-(void)test_002_cameraConnect {
    XCTAssertNotNil(, @"Need a camera to connect to");
    XCTestExpectation *connectedToCamera = [self expectationWithDescription:@"connected to camera"];

    [ connectToDevice:^(NSError *error) {
        XCTAssertNil(error, @"Error when connecting to camera: %@", error);
        [connectedToCamera fulfill];
    } userInterventionCallback:^(BOOL shouldDisplayUserInterventionDialog, dispatch_block_t cancelConnectionBlock) {
        XCTAssertTrue(false, @"Can't test a camera in pairing mode");

    [self waitForExpectationsWithTimeout:30.0 handler:nil];

(I’m a particular fan of that XCTAssertTrue(false, … line in there.)

Next, because we’re talking to a real-life camera, we need to make sure its physical properties (i.e., ones we can’t change in software) are correct for testing:

-(void)test_003_cameraState {
    XCTAssertNotNil(, @"Need a camera to connect to");
    XCTAssertTrue(, @"Camera should be connected");

    XCTAssertEqual([[ valueForProperty:EOSPropertyCodeAutoExposureMode] intValue], EOSAEModeManual,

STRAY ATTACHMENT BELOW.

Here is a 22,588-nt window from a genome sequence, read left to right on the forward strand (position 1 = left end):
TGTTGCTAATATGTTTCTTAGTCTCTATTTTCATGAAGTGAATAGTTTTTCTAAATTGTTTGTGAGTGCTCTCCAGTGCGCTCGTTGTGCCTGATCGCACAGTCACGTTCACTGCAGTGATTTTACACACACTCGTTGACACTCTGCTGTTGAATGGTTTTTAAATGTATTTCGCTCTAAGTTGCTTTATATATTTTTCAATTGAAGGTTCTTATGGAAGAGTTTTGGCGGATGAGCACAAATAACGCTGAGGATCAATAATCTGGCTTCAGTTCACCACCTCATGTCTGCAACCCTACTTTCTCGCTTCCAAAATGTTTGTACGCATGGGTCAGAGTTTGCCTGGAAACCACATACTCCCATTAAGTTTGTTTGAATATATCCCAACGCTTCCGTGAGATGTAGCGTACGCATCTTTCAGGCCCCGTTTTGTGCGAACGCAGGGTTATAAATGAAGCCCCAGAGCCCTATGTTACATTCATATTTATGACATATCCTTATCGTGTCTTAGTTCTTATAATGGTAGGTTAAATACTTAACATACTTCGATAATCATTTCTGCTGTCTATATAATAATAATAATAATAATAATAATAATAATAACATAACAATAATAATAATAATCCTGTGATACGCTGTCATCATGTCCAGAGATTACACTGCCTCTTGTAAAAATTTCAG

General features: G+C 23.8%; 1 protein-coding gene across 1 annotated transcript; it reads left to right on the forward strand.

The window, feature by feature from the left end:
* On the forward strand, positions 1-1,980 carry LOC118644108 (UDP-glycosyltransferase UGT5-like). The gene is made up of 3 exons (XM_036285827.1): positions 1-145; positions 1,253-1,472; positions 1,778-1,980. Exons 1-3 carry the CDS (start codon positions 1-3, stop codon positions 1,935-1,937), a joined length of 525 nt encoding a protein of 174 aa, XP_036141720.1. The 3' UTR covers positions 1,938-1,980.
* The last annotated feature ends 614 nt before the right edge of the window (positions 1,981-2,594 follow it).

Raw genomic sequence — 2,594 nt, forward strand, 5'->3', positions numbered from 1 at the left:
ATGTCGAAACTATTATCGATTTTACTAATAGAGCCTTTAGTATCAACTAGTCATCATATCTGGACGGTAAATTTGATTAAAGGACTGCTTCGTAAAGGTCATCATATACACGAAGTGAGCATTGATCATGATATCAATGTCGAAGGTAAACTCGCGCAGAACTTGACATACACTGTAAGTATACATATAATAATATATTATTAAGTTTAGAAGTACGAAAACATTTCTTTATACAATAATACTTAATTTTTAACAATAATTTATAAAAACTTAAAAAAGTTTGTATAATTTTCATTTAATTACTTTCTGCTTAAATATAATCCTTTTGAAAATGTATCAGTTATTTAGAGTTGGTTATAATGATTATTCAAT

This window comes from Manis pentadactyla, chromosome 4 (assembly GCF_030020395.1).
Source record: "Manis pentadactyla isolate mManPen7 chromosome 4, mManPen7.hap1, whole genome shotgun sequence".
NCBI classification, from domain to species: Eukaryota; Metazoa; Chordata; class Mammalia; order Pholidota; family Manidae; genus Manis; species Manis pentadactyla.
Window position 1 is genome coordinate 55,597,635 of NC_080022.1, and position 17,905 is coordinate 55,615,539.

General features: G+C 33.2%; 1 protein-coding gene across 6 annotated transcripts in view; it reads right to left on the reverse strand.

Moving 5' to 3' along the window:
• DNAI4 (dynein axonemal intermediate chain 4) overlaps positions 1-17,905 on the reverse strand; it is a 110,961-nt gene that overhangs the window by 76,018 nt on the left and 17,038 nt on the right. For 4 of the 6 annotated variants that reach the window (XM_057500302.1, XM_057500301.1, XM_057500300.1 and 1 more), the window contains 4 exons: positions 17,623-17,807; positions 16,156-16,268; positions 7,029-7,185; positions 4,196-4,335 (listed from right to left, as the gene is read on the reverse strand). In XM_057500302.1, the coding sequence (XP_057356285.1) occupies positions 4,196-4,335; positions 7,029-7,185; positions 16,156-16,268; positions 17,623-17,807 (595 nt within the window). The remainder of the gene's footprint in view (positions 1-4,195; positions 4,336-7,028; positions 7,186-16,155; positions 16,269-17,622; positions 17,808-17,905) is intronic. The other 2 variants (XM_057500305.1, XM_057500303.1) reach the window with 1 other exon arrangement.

@"Camera should be in manual mode for testing.");

    XCTAssertEqual([[ valueForProperty:EOSPropertyCodeLensStatus] intValue], EOSLensStatusLensAvailable,
                   @"Camera should have an attached lens for testing");

    DKEOSFileStorage *storage =;
    XCTAssertTrue(storage.capacity > 0, @"Camera should have an SD card inserted for testing.");
    XCTAssertTrue(storage.availableSpace > 100 * 1024 * 1024, @"Camera storage should have at least 100Mb available for testing.");

Once the camera is connected and verified to be in an agreeable state, we can start testing.